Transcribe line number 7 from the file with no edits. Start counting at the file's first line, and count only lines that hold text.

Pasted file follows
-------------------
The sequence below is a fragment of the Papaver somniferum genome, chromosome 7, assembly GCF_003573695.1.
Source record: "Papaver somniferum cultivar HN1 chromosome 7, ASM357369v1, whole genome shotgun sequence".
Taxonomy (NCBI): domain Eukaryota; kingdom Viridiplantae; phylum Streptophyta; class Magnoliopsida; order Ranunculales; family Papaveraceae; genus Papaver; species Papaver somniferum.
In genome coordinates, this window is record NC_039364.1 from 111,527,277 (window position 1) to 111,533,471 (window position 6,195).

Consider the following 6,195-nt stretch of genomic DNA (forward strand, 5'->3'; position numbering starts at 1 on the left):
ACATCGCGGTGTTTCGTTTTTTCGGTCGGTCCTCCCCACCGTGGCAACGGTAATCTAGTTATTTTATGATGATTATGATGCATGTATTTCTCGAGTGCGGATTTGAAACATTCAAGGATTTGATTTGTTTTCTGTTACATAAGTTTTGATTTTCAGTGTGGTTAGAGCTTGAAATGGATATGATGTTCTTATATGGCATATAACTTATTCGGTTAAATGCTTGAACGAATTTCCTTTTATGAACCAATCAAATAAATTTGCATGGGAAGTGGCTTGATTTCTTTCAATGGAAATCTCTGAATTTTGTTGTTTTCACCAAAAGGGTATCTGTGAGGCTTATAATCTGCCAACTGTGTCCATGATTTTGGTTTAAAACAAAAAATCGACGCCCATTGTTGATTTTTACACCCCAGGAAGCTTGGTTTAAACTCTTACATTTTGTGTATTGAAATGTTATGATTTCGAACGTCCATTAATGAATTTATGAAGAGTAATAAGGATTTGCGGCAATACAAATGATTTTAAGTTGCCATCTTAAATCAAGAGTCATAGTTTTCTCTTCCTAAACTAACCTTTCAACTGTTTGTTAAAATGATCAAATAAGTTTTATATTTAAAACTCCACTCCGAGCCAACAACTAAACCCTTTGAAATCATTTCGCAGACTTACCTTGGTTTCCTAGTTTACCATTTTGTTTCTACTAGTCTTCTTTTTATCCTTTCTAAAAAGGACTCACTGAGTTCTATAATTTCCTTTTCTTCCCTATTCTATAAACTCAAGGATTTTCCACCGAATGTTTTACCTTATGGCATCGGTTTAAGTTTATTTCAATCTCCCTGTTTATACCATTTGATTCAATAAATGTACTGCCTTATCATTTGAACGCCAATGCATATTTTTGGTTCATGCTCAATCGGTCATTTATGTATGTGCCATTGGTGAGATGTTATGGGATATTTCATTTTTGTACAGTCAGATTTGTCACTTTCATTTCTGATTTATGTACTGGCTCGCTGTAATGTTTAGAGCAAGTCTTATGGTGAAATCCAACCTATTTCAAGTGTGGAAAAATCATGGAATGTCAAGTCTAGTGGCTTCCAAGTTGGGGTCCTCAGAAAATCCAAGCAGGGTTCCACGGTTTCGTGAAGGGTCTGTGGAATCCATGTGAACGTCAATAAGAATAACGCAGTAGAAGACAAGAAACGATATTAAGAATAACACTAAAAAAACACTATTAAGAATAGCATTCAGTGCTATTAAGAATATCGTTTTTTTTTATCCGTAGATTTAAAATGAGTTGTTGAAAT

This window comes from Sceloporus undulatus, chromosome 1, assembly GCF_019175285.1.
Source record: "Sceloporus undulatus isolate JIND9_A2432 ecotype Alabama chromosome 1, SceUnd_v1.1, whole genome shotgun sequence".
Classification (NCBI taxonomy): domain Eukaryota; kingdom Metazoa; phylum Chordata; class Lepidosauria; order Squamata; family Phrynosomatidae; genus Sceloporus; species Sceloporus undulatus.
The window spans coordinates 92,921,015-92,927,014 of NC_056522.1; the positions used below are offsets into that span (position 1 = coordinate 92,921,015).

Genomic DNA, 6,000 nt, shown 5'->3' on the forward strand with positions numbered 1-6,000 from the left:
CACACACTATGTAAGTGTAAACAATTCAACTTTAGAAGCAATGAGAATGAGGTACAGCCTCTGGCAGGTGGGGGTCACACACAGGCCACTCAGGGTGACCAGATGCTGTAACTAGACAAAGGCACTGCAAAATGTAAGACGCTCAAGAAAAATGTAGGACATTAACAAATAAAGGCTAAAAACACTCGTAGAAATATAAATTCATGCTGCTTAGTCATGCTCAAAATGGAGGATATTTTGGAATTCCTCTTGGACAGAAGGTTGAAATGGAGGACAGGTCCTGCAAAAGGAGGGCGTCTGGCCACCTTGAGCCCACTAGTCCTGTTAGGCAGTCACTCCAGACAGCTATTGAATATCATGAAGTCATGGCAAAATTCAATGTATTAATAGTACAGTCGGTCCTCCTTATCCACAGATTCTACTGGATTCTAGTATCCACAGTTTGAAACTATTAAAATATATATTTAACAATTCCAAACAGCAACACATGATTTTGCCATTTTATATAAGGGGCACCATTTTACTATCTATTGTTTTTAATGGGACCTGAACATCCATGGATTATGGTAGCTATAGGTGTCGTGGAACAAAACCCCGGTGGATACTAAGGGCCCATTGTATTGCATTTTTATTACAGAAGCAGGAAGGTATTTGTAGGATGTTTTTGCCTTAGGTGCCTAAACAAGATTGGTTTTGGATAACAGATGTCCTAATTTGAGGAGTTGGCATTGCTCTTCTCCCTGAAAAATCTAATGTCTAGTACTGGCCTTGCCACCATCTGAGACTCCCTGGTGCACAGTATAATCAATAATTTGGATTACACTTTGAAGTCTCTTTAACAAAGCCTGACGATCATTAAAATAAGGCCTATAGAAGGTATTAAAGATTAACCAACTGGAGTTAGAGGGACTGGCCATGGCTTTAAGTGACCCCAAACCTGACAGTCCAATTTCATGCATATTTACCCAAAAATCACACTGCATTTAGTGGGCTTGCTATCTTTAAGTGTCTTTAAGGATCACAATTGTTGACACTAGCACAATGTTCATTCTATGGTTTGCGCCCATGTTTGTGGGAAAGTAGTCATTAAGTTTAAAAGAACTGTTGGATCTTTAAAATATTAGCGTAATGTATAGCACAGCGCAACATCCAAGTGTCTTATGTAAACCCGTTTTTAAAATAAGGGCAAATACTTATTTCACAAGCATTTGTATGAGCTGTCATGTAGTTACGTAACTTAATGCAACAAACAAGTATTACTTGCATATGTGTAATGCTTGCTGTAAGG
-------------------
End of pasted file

This window comes from Sceloporus undulatus, chromosome 1, assembly GCF_019175285.1.